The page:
An extensive package of infrastructure investments, policy provisions, and some tax increases that have already proven controversial, form the omnibus transportation finance bill, which was introduced on Tuesday as a delete-all amendment to HF1684.
Sponsored by Rep. Frank Hornstein (DFL-Mpls), the bill is due to take its final shape and receive an up-or-down vote tomorrow by the House Transportation Finance and Policy Committee, but members continued their work during another meeting Wednesday.
The largest agency appropriations for the 2022-23 biennium in the House bill are $6.25 billion to the Department of Transportation; $491.39 million to the Department of Public Safety; and $178.81 million to the Metropolitan Council.
There is also $400 million in trunk highway bonding proposed in fiscal year 2024, of which $225 million would go to state road construction and $175 million to the Corridors of Commerce program.
The bill would result in a $39.6 million increase in General Fund spending over the current base level.
Hornstein said this year’s omnibus transportation bill needs to address four major areas:
He believes progress is made in each and said, despite his support for “a steep increase in gas taxes,” that is not included in the bill, though there is an “inflation adjustment.”
Nor is there an attempt to “claw back” General Fund money previously appropriated to the Highway User Tax Distribution Fund.
“I understand those are two issues of great concern to the other side of the aisle, and that’s why they’re not in here,” Hornstein said during Tuesday’s hearing. “I hope the other side can reach out to us and accept some of the things you may have a problem with so we can move forward.”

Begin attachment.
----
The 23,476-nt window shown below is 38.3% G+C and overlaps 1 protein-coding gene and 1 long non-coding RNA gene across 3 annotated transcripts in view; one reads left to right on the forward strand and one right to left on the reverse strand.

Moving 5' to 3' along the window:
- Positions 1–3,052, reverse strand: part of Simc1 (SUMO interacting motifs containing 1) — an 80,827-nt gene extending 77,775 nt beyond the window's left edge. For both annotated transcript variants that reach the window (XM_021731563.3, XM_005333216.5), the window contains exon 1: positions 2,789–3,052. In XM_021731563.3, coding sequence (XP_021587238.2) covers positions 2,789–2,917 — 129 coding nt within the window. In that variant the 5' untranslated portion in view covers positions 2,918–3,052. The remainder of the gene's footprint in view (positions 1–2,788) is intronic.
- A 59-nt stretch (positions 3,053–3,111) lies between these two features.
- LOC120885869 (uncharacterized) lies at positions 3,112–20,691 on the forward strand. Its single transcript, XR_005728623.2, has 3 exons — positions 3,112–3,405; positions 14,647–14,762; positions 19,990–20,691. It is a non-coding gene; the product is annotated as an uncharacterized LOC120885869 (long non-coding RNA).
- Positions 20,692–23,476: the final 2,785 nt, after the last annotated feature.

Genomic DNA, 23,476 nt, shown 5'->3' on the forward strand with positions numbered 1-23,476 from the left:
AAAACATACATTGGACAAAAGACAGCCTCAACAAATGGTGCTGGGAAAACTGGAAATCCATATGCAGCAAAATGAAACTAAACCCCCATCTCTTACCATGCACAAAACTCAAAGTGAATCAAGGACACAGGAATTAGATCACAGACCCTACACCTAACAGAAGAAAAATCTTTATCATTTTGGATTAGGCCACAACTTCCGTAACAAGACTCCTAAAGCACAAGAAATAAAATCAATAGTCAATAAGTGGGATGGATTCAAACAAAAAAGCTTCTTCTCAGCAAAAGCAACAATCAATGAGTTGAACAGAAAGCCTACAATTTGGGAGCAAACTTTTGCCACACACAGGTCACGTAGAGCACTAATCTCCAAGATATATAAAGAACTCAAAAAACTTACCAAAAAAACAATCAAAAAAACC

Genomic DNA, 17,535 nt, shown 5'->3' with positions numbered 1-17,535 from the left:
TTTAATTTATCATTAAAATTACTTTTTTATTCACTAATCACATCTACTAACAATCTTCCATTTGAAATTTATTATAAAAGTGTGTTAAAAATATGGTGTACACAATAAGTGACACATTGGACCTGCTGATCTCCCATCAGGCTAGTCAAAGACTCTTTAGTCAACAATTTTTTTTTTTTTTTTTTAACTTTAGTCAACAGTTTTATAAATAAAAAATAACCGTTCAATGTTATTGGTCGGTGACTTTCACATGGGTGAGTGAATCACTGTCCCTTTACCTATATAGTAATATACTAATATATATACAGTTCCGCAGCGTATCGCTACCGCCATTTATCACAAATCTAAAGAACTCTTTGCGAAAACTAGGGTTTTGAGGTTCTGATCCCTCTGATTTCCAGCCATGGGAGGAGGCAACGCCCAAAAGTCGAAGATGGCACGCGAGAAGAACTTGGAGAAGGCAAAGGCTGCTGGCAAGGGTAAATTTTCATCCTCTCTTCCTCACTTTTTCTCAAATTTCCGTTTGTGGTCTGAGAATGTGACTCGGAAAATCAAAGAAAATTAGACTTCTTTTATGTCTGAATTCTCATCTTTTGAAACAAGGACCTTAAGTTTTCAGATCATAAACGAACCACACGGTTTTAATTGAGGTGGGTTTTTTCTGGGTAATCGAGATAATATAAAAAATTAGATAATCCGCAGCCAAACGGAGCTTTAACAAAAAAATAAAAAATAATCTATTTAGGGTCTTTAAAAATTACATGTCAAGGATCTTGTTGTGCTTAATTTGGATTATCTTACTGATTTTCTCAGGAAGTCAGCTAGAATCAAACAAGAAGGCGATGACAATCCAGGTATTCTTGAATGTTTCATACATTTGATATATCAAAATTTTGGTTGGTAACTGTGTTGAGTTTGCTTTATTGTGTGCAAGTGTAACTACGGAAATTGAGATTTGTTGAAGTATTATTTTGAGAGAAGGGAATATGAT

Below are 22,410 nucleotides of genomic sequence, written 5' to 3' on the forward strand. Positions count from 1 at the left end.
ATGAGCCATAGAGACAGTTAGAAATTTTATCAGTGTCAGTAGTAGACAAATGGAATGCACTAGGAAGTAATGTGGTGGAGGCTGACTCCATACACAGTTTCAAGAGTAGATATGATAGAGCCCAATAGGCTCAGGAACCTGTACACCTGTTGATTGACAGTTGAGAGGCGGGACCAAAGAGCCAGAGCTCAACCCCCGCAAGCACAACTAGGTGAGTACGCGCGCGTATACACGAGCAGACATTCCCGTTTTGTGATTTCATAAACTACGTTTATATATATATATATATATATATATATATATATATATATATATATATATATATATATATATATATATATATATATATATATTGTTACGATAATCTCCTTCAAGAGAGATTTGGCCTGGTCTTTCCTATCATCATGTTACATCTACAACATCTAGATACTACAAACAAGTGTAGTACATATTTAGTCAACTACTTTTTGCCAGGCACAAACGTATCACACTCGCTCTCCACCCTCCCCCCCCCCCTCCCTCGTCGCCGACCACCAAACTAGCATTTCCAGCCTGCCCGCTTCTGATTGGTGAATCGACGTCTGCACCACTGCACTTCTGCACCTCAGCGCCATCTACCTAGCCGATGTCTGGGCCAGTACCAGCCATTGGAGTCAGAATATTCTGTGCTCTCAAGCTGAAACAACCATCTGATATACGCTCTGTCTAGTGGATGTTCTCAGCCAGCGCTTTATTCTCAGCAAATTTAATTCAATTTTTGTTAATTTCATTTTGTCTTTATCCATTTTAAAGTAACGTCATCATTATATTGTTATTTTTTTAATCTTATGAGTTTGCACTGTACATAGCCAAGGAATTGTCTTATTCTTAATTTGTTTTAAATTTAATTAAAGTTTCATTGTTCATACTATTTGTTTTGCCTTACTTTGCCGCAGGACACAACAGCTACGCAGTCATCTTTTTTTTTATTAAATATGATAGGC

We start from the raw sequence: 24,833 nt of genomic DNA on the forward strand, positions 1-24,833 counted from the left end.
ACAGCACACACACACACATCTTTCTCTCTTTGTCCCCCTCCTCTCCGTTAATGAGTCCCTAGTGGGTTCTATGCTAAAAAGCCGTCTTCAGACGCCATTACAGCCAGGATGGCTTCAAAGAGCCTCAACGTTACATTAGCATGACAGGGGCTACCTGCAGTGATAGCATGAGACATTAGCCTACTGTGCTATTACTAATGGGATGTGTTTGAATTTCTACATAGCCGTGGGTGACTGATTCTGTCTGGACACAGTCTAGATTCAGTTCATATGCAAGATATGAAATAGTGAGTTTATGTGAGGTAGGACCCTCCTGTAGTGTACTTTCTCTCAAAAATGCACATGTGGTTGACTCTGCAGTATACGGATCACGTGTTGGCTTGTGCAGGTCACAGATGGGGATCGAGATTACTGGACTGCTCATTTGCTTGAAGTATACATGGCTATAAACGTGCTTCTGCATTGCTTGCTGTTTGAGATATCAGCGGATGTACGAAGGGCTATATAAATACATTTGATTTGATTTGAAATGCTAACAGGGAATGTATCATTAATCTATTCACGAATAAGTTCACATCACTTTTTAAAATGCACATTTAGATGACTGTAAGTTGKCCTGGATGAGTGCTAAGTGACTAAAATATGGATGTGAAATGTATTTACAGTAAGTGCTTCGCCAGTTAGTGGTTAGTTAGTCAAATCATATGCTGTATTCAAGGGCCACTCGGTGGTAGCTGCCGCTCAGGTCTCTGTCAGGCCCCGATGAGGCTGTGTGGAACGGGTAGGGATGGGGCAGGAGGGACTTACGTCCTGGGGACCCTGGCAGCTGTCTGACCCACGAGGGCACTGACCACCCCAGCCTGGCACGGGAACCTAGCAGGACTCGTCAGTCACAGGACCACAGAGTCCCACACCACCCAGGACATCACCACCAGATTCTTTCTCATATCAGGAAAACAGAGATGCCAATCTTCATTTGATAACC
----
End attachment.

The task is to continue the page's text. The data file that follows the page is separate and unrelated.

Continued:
The bill would raise some tax rates, including the adjustment Hornstein referenced. That proposal would direct the Department of Revenue to index the motor fuels tax to inflation using the National Highway Construction Cost Index, a change estimated to add 1.2 cents to the cost of a gallon of gas each of the next two years.
Another provision would add a 4% “luxury vehicle surcharge” to the motor vehicle sales tax. It would only be levied if the sales price is more the double the annual average sales price of vehicles in three different classifications: automobiles, non-commercial 1-ton pickup trucks and recreational vehicles.
A 0.5% increase to the transit sales tax in the Twin Cities metropolitan area is also proposed. All told, it is estimated the bill would raise more than $627 million during the biennium.
“Instead we should be leveraging and prioritizing the surplus dollars and future federal dollars in providing improvements to our transportation infrastructure,” Petersburg said.
Another provision would allow people without proof of legal presence in the U.S. to obtain a driver’s license or Minnesota identification card, a controversial change supporters say would allow more Minnesotans to drive legally, buy auto insurance and get to and from work more easily, but opponents say would incentivize more illegal immigration.
Some of the bill’s highest profile funding proposals include:
Some of the bill’s policy proposals include:
What’s in the bill?
The following are some bills that have been partially or fully incorporated into the omnibus transportation finance bill: